March 10, 2016
Ryan Bradshaw and Paul Allgaier, Jr. presented their independent research on simple flaked tools from Kathy's Rockshelter at the Society for California Archaeology annual meeting.
Bradshaw, Ryan T. and Paul E. Allgaier, Jr. Flaked Stone Tool Diversity as a Reflection of Subsistence Intensification in Butte County, California.
October 28, 2014
Students presented posters at the first annual Provost Student Research Showcase at Sac State. In addition to the student posters previously presented at the 2014 Society for California Archaeology meetings (see below), undergraduate Tim Ryan presented new research on the evidence for bulb intensification at Kathy's Rockshelter.
March 22, 2014
Students and supporting staff presented a series of posters at the Society for California Archaeology at the 2014 annual meetings in Visalia.
Bradshaw, Ryan T. and Marcelle Powers. Lithic Procurement and Manufacture at Kathy's Rockshelter.
Brown, Gloria Howat, Jennifer Mak, Janel Thompson, and Brittney Woods. Analysis of Utilitarian Implements at Kathy's Rockshelter.
Wall, Bridget R. and Charles Hutcheson. Evidence of Early Historic Native American Occupation at Kathy's Rockshelter.
Zickler-Martin, Laurel, Jacob L. Fisher, Abby Trowbridge, Marisol Delgadillo. The Kathy's Rockshelter Faunal Assemblage: Insights into Butte County Prehistory.
October 12, 2013
At the ACF, we have recently been reviewing our policies regarding the computation of minimum number of individuals (MNI) for reporting under NAGPRA. Many issues regarding the use of this statistic for NAGPRA inventorying purposes were presented in a poster at the Western Bioarchaeology Group (WeBiG) First Annual Conference, held at University of California, Berkeley.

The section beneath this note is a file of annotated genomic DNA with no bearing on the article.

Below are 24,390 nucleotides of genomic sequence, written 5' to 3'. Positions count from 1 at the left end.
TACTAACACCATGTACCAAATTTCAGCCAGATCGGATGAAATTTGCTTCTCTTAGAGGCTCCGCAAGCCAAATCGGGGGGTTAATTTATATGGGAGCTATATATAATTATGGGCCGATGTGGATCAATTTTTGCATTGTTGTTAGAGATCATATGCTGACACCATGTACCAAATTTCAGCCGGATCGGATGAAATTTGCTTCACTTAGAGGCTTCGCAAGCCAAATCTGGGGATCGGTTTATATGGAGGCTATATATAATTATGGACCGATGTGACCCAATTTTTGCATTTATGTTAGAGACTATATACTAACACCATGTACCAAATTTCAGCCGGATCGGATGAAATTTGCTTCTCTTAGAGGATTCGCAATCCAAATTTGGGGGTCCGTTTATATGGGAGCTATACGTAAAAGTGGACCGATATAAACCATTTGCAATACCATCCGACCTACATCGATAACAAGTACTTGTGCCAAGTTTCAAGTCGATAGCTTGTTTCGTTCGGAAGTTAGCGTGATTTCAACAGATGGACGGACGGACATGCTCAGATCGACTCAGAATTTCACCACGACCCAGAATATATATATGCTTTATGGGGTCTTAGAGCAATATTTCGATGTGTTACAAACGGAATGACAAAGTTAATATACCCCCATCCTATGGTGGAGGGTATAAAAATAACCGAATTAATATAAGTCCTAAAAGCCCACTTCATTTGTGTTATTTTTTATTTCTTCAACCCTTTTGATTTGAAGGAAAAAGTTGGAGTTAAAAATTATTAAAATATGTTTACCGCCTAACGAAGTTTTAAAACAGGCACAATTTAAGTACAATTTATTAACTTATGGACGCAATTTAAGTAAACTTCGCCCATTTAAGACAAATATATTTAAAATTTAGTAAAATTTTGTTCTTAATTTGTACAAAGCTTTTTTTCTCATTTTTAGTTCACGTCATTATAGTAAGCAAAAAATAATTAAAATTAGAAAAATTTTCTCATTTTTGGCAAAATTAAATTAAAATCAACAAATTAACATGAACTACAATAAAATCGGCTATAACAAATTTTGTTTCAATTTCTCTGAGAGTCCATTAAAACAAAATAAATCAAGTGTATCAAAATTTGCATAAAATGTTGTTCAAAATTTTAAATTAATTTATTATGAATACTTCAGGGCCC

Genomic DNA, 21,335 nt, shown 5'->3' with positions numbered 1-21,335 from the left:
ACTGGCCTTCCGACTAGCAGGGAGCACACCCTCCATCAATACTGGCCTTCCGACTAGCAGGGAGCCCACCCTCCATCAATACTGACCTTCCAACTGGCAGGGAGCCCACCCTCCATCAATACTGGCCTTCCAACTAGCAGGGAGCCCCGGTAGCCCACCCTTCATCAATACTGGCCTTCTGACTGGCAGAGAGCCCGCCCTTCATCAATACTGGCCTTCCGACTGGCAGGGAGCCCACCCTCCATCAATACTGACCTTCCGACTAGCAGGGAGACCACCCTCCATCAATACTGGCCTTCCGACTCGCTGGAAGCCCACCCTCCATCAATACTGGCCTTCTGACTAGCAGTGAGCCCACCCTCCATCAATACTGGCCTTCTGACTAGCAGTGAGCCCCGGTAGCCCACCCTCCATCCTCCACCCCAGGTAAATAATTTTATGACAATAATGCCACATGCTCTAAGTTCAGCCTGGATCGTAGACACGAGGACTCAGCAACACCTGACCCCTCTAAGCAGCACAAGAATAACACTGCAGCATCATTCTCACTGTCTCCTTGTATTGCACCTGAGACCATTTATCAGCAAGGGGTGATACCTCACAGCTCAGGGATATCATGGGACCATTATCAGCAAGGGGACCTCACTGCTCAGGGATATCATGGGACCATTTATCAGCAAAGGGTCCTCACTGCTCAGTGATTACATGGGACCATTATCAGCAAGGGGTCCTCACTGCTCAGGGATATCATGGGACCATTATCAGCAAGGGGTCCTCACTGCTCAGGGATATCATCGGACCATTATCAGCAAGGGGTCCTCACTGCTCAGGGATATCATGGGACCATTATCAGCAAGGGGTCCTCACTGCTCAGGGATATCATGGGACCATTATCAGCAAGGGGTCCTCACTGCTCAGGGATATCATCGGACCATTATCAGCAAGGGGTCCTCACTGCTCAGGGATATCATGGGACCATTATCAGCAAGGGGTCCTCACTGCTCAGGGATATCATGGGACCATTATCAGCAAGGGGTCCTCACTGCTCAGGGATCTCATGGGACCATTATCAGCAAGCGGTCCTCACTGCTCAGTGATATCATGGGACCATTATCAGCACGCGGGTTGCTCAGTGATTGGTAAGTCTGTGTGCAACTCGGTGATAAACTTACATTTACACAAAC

Fisher, Jacob L., Kristin M. Macak, and Wendy J. Nelson. Ancestral Remains as Numbers: Problems with Calculating MNI under NAGPRA.
October 3, 2013
ACF faculty, staff, and volunteers presented on NAGPRA research at the 28th Annual California Indian Conference and Gathering, held at California State University, Sacramento.
Badovinac, Peggy and Wendy J. Nelson. The Village of Kadema: A Multi-Cultural Gathering Place.
Fisher, Jacob L. The Road Home: NAGPRA from a Museum Perspective.
Nelson, Wendy J. The Road Home: Researching Cultural Affiliation.
October 24, 2011
Staff from the ACF participated in Food Day held in the Union at Calfornia State University, Sacramento on October 24, 2011. The event was sponsored by the Center of Science for the Public Interest. Posters that took an anthropological approach to food were prepared for the event by ACF staff as well as by students of the Department of Anthropology
Falke, Mariko (2011). Sushi: An Anthropological Review of a Nutritious Meal that Now Spans the World.
Fisher, Jacob (2011). Butchering and Cooking of Jackrabbits at Antelope Cave, Arizona.
Goshen, Shannon and Emilie Zelazo (2011). Past Sustainability: An Examination of Prehistoric Diet in the Sacramento Valley.
Nelson, Wendy (2011). Diet and Nutrition in the Past: Human Coprolites from Fish Slough Cave.